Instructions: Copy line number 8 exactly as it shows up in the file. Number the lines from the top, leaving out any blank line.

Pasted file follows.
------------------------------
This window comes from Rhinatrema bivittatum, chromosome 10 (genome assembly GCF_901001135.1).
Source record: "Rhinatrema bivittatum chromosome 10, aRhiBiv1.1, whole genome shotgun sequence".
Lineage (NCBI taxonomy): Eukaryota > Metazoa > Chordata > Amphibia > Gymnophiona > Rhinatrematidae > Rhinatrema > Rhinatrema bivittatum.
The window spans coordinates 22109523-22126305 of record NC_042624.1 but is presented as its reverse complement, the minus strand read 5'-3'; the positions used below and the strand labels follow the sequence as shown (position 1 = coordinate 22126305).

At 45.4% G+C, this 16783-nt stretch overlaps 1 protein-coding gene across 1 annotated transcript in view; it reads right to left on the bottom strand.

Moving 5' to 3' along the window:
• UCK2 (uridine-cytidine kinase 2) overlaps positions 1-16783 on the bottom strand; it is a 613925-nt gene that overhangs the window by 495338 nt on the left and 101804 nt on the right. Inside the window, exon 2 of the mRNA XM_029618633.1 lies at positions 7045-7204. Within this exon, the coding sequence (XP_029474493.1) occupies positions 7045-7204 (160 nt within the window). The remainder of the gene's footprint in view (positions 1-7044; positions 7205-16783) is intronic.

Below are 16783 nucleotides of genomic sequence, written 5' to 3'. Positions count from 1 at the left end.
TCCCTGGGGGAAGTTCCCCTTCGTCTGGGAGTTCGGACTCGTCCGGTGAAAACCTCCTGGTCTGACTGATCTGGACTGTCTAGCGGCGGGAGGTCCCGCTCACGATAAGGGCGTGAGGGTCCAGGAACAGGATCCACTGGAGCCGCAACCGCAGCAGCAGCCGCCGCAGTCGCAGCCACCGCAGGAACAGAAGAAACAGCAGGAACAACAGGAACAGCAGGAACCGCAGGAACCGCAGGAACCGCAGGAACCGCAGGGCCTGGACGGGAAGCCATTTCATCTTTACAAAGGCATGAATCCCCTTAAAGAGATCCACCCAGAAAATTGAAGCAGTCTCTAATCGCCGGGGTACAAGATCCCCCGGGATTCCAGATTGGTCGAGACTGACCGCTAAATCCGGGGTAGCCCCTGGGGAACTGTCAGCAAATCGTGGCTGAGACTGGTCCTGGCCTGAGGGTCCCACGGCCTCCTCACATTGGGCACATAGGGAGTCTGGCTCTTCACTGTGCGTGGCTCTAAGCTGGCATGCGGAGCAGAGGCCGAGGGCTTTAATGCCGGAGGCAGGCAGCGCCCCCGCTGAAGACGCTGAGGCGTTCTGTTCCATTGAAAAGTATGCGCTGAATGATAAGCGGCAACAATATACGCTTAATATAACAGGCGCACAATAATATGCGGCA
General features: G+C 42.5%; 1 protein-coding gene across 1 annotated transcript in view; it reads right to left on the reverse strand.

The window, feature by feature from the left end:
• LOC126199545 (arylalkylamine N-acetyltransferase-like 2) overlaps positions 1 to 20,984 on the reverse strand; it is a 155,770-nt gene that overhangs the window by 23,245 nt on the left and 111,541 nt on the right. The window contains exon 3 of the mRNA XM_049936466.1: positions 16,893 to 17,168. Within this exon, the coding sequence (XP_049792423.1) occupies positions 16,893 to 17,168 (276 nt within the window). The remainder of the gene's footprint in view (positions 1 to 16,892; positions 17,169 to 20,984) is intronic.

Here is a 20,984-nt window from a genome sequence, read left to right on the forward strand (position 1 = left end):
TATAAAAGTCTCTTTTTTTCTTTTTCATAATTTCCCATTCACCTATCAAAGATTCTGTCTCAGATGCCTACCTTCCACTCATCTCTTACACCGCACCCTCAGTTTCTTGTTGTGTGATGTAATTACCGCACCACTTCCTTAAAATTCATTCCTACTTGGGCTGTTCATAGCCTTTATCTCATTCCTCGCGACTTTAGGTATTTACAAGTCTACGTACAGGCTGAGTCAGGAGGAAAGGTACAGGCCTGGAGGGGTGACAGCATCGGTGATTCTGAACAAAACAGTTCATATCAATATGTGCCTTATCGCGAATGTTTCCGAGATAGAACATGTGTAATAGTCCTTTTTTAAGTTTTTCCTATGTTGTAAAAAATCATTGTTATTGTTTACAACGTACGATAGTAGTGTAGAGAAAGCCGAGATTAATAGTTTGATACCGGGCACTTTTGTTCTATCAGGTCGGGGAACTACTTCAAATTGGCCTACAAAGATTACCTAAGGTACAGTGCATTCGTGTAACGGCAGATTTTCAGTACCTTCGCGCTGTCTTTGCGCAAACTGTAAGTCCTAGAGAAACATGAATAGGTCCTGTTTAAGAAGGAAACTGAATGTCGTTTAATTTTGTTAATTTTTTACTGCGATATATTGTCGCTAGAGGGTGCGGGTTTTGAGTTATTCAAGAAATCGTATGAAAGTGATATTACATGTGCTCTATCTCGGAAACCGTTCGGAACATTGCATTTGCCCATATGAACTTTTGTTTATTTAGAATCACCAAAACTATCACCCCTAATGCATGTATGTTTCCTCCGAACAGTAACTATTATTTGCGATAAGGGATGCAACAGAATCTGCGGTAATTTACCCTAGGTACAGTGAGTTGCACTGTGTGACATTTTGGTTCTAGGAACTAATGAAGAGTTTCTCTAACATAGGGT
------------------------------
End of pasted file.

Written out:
Below are 16783 nucleotides of genomic sequence, written 5' to 3'. Positions count from 1 at the left end.